On January 27, 2017, the AACU Virginia Faculty Collaboratives Experience (#OpenLearning17) teamed up with Twitter Journal Club (#TJC17) for a synchronous reading & discussion of Jeffrey Pomerantz & Robin Peek’s 50 Shades of Open. Through serendipitous networking (thank you, Phil Edwards), author Jeffrey P. discovered the event and made himself available to provide additional background, resources, and insights into the nature of the article and the concept of open (Thank you again, Jeffrey!).
A diverse group participated, tweeting in from Mexico, California, Texas, Washington, New Mexico, Pennsylvania North Carolina, Maryland, and Virginia. The Virginia institutions of higher education represented during the event included University of Mary Washington, James Madison University, George Mason University, Virginia Commonwealth University, and Virginia Tech. (*Disclaimer: This may not be comprehensive).
Tweets came in from both hashtags, but due to time constraints I’ve focused on only on tweets that included the #TJC17 hashtag. We were active in this space, tweeting approximately than 300 times in less than an hour. Many participants were so engaged in the conversation that they continued to talk with each other (and with the hashtag) well after the event was over. Days later, pieces of the conversation are still being retweeted by people who were not involved in the original conversation.
I’ve lightly organized these tweets (bearing in mind I collected only those from the #TJC17 hashtag) into conversational threads and storified them, here.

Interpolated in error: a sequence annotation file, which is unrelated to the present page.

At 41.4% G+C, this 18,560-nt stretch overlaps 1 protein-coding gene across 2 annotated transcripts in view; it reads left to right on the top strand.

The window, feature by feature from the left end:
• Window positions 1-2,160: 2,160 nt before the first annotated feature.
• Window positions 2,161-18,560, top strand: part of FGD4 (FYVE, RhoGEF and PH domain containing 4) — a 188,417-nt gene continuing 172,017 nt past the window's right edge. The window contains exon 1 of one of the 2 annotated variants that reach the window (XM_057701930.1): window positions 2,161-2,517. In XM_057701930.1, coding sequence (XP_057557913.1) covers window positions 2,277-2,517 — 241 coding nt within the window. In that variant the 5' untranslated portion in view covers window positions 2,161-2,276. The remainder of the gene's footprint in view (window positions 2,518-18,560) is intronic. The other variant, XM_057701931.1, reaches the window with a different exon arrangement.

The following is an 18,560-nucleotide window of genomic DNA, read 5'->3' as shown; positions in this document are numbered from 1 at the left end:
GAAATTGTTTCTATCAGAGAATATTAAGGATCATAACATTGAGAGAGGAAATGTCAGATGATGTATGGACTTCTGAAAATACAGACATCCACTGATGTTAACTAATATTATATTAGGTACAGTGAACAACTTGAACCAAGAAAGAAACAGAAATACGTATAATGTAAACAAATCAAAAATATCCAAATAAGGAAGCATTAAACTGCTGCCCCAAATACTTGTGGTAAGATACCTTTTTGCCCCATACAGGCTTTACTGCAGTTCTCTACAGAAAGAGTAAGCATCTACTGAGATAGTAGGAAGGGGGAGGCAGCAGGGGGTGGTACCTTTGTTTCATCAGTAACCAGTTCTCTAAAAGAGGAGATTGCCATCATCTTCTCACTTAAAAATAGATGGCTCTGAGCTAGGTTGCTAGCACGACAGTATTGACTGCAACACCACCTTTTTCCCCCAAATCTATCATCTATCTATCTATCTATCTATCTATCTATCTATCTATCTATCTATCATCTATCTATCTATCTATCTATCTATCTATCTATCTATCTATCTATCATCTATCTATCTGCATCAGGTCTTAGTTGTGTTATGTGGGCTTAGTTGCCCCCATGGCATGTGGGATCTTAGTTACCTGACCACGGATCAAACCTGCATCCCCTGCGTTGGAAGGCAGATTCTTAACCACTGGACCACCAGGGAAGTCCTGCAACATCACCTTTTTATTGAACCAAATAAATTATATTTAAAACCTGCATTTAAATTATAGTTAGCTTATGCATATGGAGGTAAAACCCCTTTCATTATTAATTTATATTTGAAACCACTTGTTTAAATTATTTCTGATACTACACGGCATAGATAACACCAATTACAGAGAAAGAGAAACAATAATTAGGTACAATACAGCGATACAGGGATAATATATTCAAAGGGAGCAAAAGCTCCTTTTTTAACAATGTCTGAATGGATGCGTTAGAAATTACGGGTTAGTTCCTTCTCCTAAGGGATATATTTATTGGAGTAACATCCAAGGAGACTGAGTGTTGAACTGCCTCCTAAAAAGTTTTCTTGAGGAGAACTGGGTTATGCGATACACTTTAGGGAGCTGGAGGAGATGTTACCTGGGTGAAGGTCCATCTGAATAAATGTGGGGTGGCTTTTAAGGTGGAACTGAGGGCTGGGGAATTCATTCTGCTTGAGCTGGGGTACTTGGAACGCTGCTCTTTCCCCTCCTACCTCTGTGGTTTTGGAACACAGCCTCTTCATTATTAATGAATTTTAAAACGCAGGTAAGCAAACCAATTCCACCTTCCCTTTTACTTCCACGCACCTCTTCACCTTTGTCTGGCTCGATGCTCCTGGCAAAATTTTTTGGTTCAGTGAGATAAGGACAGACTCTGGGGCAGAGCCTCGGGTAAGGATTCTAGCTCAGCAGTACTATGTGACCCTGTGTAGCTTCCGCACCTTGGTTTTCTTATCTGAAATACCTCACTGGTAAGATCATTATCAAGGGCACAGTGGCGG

Loosely, conversations emerged around the following themes:
- The stability and evolution of ‘open.’ While some participants focused on the stability of the meaning of open through the years, others focused on how the ever-changing world has led to different and more nuanced uses of the word. The concept of valuing a thing for what it is versus valuing it for how it can be used…it came up again and again in different ways throughout the conversation.
- Marveling over all the types of ‘open.’ Many participants hadn’t thought about all the contexts of open before reading this article; they mentioned which ones struck them as particularly interesting or new.
- Implications of ‘open skies.’ Of those new ways of considering open, the “open skies,” took on a conversational life of its own. The participants touched on tensions between friendly and open skies: hospitality, use, ownership, surveillance, and accessibility.
- ‘Open’ in terms of accessibility and use. General agreement that once we take accessibility for granted, our focus turns almost entirely to how we are able to use that which is accessible. Some participants reminded us that accessibility is still a huge issue for many people. We must balance our focus on accessibility and use.
- The source code of pedagogy. In many ways the heart of the conversation. In what started as a reference to open software, some participants wove through the concept of education as ‘made’ and codified…codified in ways that can potentially be shared, remixed, and reused. We moved past open-as-availability and into the realm of open-as-transparency, allowing for links across theory, practice, and learner’s goals.